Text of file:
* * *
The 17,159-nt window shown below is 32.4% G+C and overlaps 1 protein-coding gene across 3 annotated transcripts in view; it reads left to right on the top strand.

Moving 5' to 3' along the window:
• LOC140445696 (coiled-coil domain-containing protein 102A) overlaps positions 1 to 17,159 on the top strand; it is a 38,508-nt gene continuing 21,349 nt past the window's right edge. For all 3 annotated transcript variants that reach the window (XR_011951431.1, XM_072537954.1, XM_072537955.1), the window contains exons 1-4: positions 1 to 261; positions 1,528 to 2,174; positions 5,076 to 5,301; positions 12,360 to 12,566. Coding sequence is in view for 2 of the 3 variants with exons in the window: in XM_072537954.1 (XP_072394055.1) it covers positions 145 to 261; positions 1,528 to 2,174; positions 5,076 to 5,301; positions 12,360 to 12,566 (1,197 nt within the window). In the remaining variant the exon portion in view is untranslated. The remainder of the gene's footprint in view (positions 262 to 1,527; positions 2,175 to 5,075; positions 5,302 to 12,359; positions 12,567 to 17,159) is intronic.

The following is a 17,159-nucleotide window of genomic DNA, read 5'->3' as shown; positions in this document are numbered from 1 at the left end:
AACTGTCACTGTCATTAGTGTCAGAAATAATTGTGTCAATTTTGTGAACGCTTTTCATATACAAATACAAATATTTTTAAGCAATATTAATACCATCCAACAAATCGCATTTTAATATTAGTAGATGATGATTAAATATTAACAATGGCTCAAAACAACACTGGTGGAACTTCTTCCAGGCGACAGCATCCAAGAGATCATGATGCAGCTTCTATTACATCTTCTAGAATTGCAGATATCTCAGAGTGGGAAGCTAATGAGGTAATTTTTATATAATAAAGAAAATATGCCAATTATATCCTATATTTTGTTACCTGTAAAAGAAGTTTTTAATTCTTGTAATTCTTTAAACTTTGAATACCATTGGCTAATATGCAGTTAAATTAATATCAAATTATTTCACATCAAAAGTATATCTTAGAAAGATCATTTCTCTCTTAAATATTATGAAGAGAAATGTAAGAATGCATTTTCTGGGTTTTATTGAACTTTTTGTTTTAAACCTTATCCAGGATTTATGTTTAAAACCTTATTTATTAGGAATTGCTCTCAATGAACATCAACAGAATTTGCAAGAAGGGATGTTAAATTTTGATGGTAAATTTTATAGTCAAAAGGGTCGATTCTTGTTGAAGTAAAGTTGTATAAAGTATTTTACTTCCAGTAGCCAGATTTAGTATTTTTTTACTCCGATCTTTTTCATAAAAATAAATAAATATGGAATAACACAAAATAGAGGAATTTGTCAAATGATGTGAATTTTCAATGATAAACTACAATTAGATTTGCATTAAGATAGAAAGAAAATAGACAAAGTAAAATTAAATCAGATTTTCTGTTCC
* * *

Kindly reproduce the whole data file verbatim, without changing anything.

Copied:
The 17,159-nt window shown below is 32.4% G+C and overlaps 1 protein-coding gene across 3 annotated transcripts in view; it reads left to right on the top strand.

Moving 5' to 3' along the window:
• LOC140445696 (coiled-coil domain-containing protein 102A) overlaps positions 1 to 17,159 on the top strand; it is a 38,508-nt gene continuing 21,349 nt past the window's right edge. For all 3 annotated transcript variants that reach the window (XR_011951431.1, XM_072537954.1, XM_072537955.1), the window contains exons 1-4: positions 1 to 261; positions 1,528 to 2,174; positions 5,076 to 5,301; positions 12,360 to 12,566. Coding sequence is in view for 2 of the 3 variants with exons in the window: in XM_072537954.1 (XP_072394055.1) it covers positions 145 to 261; positions 1,528 to 2,174; positions 5,076 to 5,301; positions 12,360 to 12,566 (1,197 nt within the window). In the remaining variant the exon portion in view is untranslated. The remainder of the gene's footprint in view (positions 262 to 1,527; positions 2,175 to 5,075; positions 5,302 to 12,359; positions 12,567 to 17,159) is intronic.

The following is a 17,159-nucleotide window of genomic DNA, read 5'->3' as shown; positions in this document are numbered from 1 at the left end:
AACTGTCACTGTCATTAGTGTCAGAAATAATTGTGTCAATTTTGTGAACGCTTTTCATATACAAATACAAATATTTTTAAGCAATATTAATACCATCCAACAAATCGCATTTTAATATTAGTAGATGATGATTAAATATTAACAATGGCTCAAAACAACACTGGTGGAACTTCTTCCAGGCGACAGCATCCAAGAGATCATGATGCAGCTTCTATTACATCTTCTAGAATTGCAGATATCTCAGAGTGGGAAGCTAATGAGGTAATTTTTATATAATAAAGAAAATATGCCAATTATATCCTATATTTTGTTACCTGTAAAAGAAGTTTTTAATTCTTGTAATTCTTTAAACTTTGAATACCATTGGCTAATATGCAGTTAAATTAATATCAAATTATTTCACATCAAAAGTATATCTTAGAAAGATCATTTCTCTCTTAAATATTATGAAGAGAAATGTAAGAATGCATTTTCTGGGTTTTATTGAACTTTTTGTTTTAAACCTTATCCAGGATTTATGTTTAAAACCTTATTTATTAGGAATTGCTCTCAATGAACATCAACAGAATTTGCAAGAAGGGATGTTAAATTTTGATGGTAAATTTTATAGTCAAAAGGGTCGATTCTTGTTGAAGTAAAGTTGTATAAAGTATTTTACTTCCAGTAGCCAGATTTAGTATTTTTTTACTCCGATCTTTTTCATAAAAATAAATAAATATGGAATAACACAAAATAGAGGAATTTGTCAAATGATGTGAATTTTCAATGATAAACTACAATTAGATTTGCATTAAGATAGAAAGAAAATAGACAAAGTAAAATTAAATCAGATTTTCTGTTCC